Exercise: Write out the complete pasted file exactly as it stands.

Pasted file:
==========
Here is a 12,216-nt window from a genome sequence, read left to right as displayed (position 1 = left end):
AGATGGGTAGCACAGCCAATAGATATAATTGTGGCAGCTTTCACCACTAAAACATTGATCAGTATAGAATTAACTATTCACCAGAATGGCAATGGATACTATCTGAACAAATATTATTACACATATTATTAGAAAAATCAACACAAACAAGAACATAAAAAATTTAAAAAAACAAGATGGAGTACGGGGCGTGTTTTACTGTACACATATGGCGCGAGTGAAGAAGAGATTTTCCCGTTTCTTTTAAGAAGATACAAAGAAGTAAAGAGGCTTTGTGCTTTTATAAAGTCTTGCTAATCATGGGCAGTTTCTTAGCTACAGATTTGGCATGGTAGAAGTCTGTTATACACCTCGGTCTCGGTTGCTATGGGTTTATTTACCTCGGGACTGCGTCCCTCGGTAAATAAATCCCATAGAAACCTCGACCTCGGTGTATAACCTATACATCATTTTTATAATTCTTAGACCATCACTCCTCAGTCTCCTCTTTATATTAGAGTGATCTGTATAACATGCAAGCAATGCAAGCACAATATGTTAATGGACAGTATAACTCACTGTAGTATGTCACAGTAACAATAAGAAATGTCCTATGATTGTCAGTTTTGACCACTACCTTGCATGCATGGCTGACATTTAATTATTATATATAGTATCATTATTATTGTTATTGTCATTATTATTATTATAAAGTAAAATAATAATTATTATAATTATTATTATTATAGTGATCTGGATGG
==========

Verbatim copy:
Here is a 12,216-nt window from a genome sequence, read left to right as displayed (position 1 = left end):
AGATGGGTAGCACAGCCAATAGATATAATTGTGGCAGCTTTCACCACTAAAACATTGATCAGTATAGAATTAACTATTCACCAGAATGGCAATGGATACTATCTGAACAAATATTATTACACATATTATTAGAAAAATCAACACAAACAAGAACATAAAAAATTTAAAAAAACAAGATGGAGTACGGGGCGTGTTTTACTGTACACATATGGCGCGAGTGAAGAAGAGATTTTCCCGTTTCTTTTAAGAAGATACAAAGAAGTAAAGAGGCTTTGTGCTTTTATAAAGTCTTGCTAATCATGGGCAGTTTCTTAGCTACAGATTTGGCATGGTAGAAGTCTGTTATACACCTCGGTCTCGGTTGCTATGGGTTTATTTACCTCGGGACTGCGTCCCTCGGTAAATAAATCCCATAGAAACCTCGACCTCGGTGTATAACCTATACATCATTTTTATAATTCTTAGACCATCACTCCTCAGTCTCCTCTTTATATTAGAGTGATCTGTATAACATGCAAGCAATGCAAGCACAATATGTTAATGGACAGTATAACTCACTGTAGTATGTCACAGTAACAATAAGAAATGTCCTATGATTGTCAGTTTTGACCACTACCTTGCATGCATGGCTGACATTTAATTATTATATATAGTATCATTATTATTGTTATTGTCATTATTATTATTATAAAGTAAAATAATAATTATTATAATTATTATTATTATAGTGATCTGGATGG